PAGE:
‘Prisoner In Her Own Home’ : Double Amputee Trapped For Five Months While She Waits For Wheelchair Ramp

August 3, 2017 | by | 0 Comments
Barbara Samuels(L) from Littlehampton, West Sussex, with her friend Louisa Light.

Barbara Samuels(L) from Littlehampton, West Sussex, with her friend Louisa Light.

A double amputee says she’s been left a ‘prisoner in her own home’ after waiting FIVE MONTHS for her local council to build her a wheelchair ramp.

Barbara Samuels, 76, has been stranded inside since both her legs were amputated below the knee.

But since leaving hospital in February, the diabetes sufferer, of Littlehampton, West Sussex, has been marooned inside.

Barbara said she tried to fashion a makeshift ramp out of a door so she could at least sit in her garden.

But she hit her head on paving slabs when it flipped over three weeks ago, and she needed the help of paramedics.

But, after a hospital visit, the retired caterer was stuck outside her own home for two hours before the paramedics could manoeuvre her back inside.

Barbara said: “I feel disgusted.

“I have got myself better rather than laying in bed and doing nothing, because I would have died.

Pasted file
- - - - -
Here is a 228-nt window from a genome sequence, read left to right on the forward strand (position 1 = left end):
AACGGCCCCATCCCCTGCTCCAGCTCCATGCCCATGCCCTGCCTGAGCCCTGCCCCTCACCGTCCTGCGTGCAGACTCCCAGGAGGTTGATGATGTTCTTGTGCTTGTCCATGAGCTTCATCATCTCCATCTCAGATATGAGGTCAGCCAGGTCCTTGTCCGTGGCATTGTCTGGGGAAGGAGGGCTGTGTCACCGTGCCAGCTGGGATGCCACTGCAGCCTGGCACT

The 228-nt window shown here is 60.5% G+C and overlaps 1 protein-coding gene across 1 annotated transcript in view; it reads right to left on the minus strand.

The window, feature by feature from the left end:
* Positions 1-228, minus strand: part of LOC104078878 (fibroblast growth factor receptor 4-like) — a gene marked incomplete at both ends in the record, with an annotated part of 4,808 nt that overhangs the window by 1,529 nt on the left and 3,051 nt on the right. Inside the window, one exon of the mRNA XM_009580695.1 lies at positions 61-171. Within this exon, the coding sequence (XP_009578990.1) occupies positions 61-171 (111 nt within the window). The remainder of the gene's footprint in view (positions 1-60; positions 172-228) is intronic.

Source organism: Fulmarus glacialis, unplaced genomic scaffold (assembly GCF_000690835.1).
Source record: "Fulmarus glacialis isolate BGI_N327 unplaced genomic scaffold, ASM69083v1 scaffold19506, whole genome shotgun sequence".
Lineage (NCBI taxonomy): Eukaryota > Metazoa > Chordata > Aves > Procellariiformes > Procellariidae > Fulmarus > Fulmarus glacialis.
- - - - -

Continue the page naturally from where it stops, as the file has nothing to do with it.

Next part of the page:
“I got myself motivated and did what I can, but I feel like I wasted my time.”

The council have said they will build Barbara a new ramp, but until then, she is stranded.

Having been diagnosed with diabetes 12 years ago, a toe amputation led to her right leg being removed last September and her left leg in December.

Her friend Louisa Light, 65, said: “I wouldn’t want to live here.

“You don’t expect people who have lost both their legs to be treated like this.”

A West Sussex County Council spokesperson said: “We have recommended a number of long term adaptions to the lady’s home.

“We are in contact with Arun District Council as that is the relevant authority to carry out the adaptions.

“We are providing support as we know there has been a change in the family’s living arrangements with the lady recently.

“A care package has been put in place and we continue to monitor how she is getting on.

“We are currently looking to see if there is a short term solution to the ramp until the longer term adaptions can be made.”

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